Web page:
What course of action then should we take as individuals, as citizens of India, and certainly as citizens of the world? As individuals, we have to fulfill ourselves in the fullness of the spirit by whatever path we choose. In the collective, we have to participate in the various institutions, local, national and international, while being imbued with the spirit of the emerging world, and not on the terms of these institutions. Our every act of participation in them must to some extent chip away at their rock of inertia and sculpt for them bodies of the future. We have to lead, cajole and press India and her institutions towards world-citizenship. But, of course, this has to be done with a deep sympathy. Finally, as individuals we have to act with the deeper motive of preparing ourselves and humanity for its next evolutionary step towards which the world is being moulded.
Certainly we need some signs, some telling touchstones that show us we are on the right path. The one thing we should look for is a solution to a deep problem in the world today—a complete absence of personalities that can lead the world forward. As a natural outcome of the subjective-intuitive age we should see the emergence of personalities that can house the world-afflatus. We should also look for efflorescence of cultures, not just classical ones but also new creations, and their harmonious commingling. Lastly, we should look more and more for multilateral solutions to international issues and problems through multilateral fora for their development, discussion, communication and implementation, rather than through imposition. Through all this shall emerge a new world-order starting from the very external liberty, equality and fraternity but growing ever towards an expression of inner freedom, unity and godhood, already charted by the Lord of destiny—India’s and the world’s.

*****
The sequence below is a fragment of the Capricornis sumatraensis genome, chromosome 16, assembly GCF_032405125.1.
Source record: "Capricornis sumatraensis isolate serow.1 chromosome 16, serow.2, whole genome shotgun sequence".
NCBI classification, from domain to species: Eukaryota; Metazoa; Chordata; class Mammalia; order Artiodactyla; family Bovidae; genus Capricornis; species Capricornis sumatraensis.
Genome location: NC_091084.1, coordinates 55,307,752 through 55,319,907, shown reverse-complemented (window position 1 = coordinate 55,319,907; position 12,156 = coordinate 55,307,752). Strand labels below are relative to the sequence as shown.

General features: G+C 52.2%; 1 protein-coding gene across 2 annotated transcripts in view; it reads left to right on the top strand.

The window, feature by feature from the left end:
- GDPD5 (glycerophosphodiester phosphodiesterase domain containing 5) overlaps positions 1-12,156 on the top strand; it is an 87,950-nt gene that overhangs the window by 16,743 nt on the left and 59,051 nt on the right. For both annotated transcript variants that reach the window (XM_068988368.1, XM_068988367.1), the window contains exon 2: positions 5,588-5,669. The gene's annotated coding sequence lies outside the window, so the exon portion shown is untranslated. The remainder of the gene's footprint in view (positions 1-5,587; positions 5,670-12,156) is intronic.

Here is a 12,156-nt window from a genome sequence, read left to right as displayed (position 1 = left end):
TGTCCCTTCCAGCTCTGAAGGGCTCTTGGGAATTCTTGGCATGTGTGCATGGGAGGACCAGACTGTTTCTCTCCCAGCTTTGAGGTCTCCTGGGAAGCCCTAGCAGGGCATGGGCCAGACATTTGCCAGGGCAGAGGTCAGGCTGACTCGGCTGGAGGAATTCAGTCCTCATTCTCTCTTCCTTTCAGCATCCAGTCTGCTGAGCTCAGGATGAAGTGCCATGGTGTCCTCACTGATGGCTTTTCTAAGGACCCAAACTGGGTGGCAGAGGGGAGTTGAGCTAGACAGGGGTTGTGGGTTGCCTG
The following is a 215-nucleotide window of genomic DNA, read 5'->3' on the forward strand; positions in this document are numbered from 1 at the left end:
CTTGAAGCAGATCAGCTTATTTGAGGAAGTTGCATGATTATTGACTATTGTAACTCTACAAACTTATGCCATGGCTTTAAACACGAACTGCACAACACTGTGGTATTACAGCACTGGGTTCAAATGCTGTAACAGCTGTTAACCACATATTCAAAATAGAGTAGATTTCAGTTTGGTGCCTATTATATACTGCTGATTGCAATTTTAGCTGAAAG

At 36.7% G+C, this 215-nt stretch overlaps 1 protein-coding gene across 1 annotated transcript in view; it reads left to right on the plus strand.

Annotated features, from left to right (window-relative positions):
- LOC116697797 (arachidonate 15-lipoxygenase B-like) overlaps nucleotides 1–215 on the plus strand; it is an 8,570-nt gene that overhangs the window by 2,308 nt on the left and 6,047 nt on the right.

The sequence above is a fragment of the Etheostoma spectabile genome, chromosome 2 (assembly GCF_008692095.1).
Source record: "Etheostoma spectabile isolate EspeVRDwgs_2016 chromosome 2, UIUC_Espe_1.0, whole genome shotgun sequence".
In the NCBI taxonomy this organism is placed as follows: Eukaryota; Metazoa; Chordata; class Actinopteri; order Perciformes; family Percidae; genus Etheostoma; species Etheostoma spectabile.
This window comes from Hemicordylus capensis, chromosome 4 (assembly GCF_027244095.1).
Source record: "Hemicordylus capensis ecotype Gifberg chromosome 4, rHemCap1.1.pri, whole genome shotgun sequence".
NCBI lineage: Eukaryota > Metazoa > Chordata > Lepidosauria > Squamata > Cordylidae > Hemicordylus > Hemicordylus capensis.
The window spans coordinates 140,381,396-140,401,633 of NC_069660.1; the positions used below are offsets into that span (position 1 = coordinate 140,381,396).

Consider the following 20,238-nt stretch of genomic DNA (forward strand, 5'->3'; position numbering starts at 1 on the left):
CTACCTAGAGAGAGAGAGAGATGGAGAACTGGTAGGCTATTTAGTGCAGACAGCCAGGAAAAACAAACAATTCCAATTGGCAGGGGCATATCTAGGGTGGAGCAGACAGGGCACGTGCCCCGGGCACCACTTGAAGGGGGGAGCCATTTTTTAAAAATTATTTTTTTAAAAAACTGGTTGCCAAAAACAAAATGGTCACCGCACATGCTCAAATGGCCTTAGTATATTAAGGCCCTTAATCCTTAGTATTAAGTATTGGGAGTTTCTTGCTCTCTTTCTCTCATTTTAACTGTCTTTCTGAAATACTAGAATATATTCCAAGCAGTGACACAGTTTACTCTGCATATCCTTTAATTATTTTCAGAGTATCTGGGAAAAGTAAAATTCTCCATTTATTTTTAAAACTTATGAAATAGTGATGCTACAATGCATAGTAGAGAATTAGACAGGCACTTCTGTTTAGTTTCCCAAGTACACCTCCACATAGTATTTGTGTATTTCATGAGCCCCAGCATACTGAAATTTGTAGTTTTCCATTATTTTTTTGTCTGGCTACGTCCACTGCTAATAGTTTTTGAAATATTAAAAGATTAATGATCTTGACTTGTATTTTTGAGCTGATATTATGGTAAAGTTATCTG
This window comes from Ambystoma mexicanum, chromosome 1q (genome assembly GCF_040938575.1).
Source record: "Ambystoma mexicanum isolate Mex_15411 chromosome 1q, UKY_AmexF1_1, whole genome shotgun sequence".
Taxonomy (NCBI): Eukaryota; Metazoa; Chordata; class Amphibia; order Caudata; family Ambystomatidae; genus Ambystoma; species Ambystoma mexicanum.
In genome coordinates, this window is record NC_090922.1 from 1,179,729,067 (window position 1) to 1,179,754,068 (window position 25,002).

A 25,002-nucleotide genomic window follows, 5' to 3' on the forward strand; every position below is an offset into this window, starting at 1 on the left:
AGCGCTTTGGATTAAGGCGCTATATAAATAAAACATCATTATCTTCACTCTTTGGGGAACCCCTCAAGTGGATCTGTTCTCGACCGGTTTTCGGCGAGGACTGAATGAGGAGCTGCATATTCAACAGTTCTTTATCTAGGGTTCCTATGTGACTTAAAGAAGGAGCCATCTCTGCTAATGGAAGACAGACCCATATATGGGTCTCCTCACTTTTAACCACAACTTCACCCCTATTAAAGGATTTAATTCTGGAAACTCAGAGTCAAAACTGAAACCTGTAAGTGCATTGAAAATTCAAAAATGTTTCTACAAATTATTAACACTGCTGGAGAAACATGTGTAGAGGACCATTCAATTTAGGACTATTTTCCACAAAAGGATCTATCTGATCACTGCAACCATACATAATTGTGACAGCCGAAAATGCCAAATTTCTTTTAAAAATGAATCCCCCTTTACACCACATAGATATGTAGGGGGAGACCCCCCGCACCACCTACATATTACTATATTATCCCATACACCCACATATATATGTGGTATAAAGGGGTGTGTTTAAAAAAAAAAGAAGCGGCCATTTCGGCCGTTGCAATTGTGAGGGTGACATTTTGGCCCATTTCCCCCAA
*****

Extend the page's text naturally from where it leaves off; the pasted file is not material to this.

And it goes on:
(Note: Dramatic changes have occured in India since 1992.)